Prince Albert stretching a 30 km waterline to bring cleaner water into the city

A 30-kilometre waterline will bring water from the South Saskatchewan River to Prince Albert’s water treatment plant as the city prepares for 200,000 litres of oil to pass by.

Pipeline will bring water from the South Saskatchewan River near Muskoday First Nation

Husky oil spill update

7 years ago
Duration 17:15
Featured VideoCity of Prince Albert shares how it plans to protect community's drinking water from oil plume drifting down North Saskatchewan River

A 30-kilometre waterline will bring water from the South Saskatchewan River to Prince Albert's water treatment plant as the city prepares for a plume of 200,000 litres of oil to pass by the city.

According to the city a waterline, currently being rolled out, will be used to temporarily bring water from Muskoday First Nation, in a two-month plan to ensure Prince Albert residents continue to have access to clean, potable water. 

On Sunday, officials in Prince Albert updated residents on the state of the city's water situation after a Husky Energy oil pipeline leaked near Highway 21, about 300 metres from the North Saskatchewan River shore. The Ministry of Environment said the oil ended up surfacing on land and running into the river near Maidstone, Sask.

The waterline will go along Highway 302 to Prince Albert city limits, following the riverbank and running along River Street to the raw water intake reservoir at the city's water treatment plant. 

About 10 kilometres of waterline has been put down so far, and the city expects the remaining work to be complete early this week.

In the meantime, the city said it plans to shut down the intake to its water treatment plant when the plume of oil inches closer, to ensure no contaminants get in.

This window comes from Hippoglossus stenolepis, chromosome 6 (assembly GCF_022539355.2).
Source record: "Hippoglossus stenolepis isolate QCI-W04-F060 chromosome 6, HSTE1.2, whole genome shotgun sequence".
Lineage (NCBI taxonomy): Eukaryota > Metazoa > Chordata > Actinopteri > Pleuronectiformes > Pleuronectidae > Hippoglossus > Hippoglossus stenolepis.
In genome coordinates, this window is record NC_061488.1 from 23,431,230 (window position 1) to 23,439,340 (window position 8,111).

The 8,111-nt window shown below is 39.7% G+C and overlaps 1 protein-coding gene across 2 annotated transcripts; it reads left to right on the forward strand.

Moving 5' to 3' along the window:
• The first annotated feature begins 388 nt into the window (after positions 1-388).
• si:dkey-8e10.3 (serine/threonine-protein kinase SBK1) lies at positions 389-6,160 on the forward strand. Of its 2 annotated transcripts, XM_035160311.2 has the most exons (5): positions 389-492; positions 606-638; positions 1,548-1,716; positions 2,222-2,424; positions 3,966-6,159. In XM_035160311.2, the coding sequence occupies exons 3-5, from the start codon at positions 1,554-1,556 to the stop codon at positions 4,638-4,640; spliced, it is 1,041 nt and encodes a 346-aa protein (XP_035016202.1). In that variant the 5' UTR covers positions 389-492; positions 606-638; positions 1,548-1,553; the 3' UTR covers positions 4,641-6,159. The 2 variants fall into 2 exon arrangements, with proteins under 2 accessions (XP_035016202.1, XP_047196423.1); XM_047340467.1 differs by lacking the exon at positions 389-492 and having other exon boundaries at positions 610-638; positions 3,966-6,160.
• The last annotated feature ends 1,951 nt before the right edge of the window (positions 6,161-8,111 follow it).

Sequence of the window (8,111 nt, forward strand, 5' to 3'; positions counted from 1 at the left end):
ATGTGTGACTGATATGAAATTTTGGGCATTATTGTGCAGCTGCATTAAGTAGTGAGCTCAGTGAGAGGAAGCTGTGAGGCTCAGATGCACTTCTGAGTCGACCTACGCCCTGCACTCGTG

According to the city, Prince Albert's water system has enough water to last until the end of the week, but that's dependent on residents and businesses conserving water.

"Any non-essential use of water must cease and desist immediately. Residents are encouraged to minimize flushing water and shower usage," said Jeff Da Silva, public works manager for the city said.
Prince Albert is preparing a water pipeline to feed its water treatment plant as a plume of oil is expected to flow by this week. (Jason Franson/Canadian Press)

Heavy water users, such as car washes and laundromats, will be asked to temporarily close. City irrigation services, paddling pools and the Kinsmen Water Park are also all shut down.

A special city council meeting has been called for Monday afternoon, to enact a bylaw restricting water usage by businesses and residents. Officials said the North Saskatchewan River is not safe for swimming or recreational use.

Starting Monday residents can call (306) 953-4305 or email, to speak with city representatives about any questions or concerns.

City manager Jim Toye said the city is working with Husky, asking the company to cover the costs incurred by the spill. 

The breach

The course of the North Saskatchewan River, highlighted from Maidstone eastwards. A leak from a Husky Energy pipeline near Maidstone led to some 200,000 litres of heavy oil entering the river Thursday. (CBC)

On Thursday, July 21, Husky Energy reported a break in its pipeline near Highway 21. A spokesperson said the ensuing spill was the equivalent of about two railcars' worth of oil. According to Husky, some of that heavy oil, which is mixed with a thinning chemical, then leaked into the North Saskatchewan River.

The company said it shut the pipelines, which are part of its Saskatchewan gathering system, to halt the release of any more oil.

On Sunday a government spokesperson said roughly 100 cubic metres of product have been recovered from land- and water-skimming containment efforts. Work continues on managing and maintaining booms at five locations along the North Saskatchewan River, including a boom at the Paynton ferry river crossing, two at North Battleford and one near Maymont.

Observers along the river reported seeing little evidence of surface oil at the Paynton ferry crossing.

The government said it's too soon to predict if the plume will make it  to Manitoba, but based on the collection of oil at the booms, they expect the plume to diminish as it continues down the river. 

With files from CBC's Devin Heroux